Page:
Thursday, December 15, 2011

Final Silver Bridge thoughts for 2011

One more Silver Bridge item before day's end. Here's a link to a photo gallery on The Herald-Dispatch web site. When I worked at the H-D before they eliminated my job and sent me packing after 30 years, nine months and 1 day (but who's counting?), I worked with several people who covered the collapse that night and in the days afterward. They told some stories. And on various anniversaries, I talked with people who survived the collapse and some civil defense people who worked the scene.

The collapse was on a Friday night. I remember sitting a stack of corn in the corn crib by our barn on Ohio Route 7 the next day thinking about those events, and the following day my family drove past the site on the Ohio side. The roadway slanted down from the pier into the river. My eyes fixed on the center line going down into the water.

I lived across the Ohio River from a factory where many Ohioans worked. I remember where they parked their cars and whose yard they walked through to take motorboat rides across the Ohio to work. When they got to the other side, a truck from the plant would come to pick them up. And at the end of the shift, the truck would bring them back.

The pickup site on the West Virginia side was at the plant's barge dock. When a barge was at the dock, the motorboats would go around it on the downriver side. One night, a boat went around the barge on the upriver side. My memory is sketchy, but I think the current pulled the boat under the barge, and two or three men drowned. Technically they were not victims of the bridge collapse, but their deaths were connected to it.

And that's about it for this year.

One more thing, as usual. More than one person told me about a reporter from the New York Times who was there the day after the collapse, and he was a world-class jerk, thinking the entire recovery effort should cater to his needs. Dave McGuire, my former editor who was as good an on-the-job teacher as a young reporter could want, told me he was on the Ohio side when this reporter approached an older woman. He asked her if the bridge had ever worried her. She said, yes. The reporter asked if she had ever noticed anything that made her doubt its safety. Yes, she said. The reporter glared at her and asked in an angry voice, "You had reason to believe the bridge was unsafe and you didn't report it?" When he did that, a big brawny local guy got between them and said, "I don't know how you treat women where you come from, but around here we treat them with respect."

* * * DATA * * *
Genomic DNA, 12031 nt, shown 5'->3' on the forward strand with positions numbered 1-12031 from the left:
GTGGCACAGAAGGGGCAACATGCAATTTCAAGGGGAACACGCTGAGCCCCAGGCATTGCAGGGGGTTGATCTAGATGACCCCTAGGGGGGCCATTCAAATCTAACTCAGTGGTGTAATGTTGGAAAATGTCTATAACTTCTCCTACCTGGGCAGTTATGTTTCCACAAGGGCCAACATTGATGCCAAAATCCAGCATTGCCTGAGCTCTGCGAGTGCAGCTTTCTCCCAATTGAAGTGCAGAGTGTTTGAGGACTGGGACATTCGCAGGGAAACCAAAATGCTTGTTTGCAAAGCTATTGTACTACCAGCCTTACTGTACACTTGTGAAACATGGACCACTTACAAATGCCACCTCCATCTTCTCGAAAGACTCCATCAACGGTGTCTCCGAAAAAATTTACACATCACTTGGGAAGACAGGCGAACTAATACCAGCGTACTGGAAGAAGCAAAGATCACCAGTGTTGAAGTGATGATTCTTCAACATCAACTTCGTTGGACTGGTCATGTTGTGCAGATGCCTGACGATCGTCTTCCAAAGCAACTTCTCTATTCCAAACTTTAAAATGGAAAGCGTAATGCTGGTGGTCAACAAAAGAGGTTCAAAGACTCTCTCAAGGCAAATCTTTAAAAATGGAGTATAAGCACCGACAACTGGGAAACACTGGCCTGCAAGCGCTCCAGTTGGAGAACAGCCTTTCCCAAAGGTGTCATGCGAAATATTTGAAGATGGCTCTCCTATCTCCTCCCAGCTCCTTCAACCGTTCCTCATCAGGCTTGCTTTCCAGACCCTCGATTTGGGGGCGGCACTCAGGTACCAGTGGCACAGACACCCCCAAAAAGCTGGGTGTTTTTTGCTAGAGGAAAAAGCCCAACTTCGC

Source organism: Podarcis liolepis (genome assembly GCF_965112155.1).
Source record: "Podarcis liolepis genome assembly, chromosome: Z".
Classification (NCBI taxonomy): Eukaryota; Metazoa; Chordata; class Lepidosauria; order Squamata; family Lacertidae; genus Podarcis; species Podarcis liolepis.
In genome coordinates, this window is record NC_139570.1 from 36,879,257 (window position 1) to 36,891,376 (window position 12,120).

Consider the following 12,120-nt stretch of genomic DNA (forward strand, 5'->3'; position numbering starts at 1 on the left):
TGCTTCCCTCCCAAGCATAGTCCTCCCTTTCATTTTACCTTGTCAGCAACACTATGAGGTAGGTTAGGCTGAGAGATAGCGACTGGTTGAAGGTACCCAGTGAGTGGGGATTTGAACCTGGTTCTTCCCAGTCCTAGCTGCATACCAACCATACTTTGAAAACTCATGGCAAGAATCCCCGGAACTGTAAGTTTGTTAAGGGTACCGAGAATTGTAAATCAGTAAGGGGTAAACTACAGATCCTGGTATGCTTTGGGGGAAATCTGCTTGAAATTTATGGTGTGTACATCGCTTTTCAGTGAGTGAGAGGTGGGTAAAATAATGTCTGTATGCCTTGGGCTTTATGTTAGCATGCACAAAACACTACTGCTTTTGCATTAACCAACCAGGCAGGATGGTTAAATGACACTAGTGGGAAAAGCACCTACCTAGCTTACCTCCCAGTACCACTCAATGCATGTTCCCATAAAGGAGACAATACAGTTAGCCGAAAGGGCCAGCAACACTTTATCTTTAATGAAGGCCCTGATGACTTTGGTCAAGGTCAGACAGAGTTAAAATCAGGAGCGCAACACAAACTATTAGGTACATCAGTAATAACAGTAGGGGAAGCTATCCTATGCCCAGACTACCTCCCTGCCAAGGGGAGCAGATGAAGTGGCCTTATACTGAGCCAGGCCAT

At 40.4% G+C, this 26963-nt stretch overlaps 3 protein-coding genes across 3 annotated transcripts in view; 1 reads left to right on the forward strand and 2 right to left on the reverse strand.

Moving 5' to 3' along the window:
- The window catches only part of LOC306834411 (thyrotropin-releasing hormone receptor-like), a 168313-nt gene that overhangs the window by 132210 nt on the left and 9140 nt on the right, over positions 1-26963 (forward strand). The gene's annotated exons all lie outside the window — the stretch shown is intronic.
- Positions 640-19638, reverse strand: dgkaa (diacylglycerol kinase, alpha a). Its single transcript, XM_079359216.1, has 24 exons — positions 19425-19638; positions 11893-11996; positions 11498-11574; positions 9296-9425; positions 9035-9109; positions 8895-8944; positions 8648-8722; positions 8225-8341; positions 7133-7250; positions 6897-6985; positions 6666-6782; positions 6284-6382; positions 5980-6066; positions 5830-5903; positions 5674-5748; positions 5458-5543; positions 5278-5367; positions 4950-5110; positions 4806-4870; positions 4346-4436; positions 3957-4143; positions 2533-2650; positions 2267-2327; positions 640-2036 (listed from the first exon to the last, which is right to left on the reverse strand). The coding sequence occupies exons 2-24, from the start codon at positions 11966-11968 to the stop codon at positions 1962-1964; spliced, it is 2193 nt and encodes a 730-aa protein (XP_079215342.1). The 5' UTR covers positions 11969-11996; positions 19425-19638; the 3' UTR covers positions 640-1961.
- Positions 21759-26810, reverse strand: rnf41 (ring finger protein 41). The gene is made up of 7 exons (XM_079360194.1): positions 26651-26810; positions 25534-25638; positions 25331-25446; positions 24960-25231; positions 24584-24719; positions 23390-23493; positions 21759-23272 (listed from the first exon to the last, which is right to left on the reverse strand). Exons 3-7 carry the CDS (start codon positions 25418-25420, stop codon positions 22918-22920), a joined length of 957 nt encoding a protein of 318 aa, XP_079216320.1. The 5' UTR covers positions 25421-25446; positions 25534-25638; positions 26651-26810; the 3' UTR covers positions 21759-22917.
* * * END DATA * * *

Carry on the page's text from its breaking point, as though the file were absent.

And around that time someone from West Virginia got off a boat and asked if that reporter was causing as much trouble on the Ohio side as he had on the other side earlier in the day.

Dave could tell this story a lot better than I ever could. I wish he were around to tell it one more time.

Silver Bridge, part 2

I just put a story on the Silver Bridge collapse and the upcoming book on it on The State Journal web site ... with a photo of Adam standing beside the Silver Bridge model at the Point Pleasant River Museum.

Dec. 15, 1967

Forty-four years ago today, the Silver Bridge linking Point Pleasant, W.Va., with Kanauga, Ohio, collapsed into the Ohio River, taking the lives of 46 people who were on it.

Here is a short piece I wrote about it at my place of former employment.

It's not 6 a.m. yet, and I'm getting the boys ready to get on the school bus in a little bit (it comes at 6:05 to 6:10 a.m.).

The photo is something I just now took of a postcard on my dining room table. The postcard comes from the Point Pleasant River Museum.

More later today, after work. Stay tuned.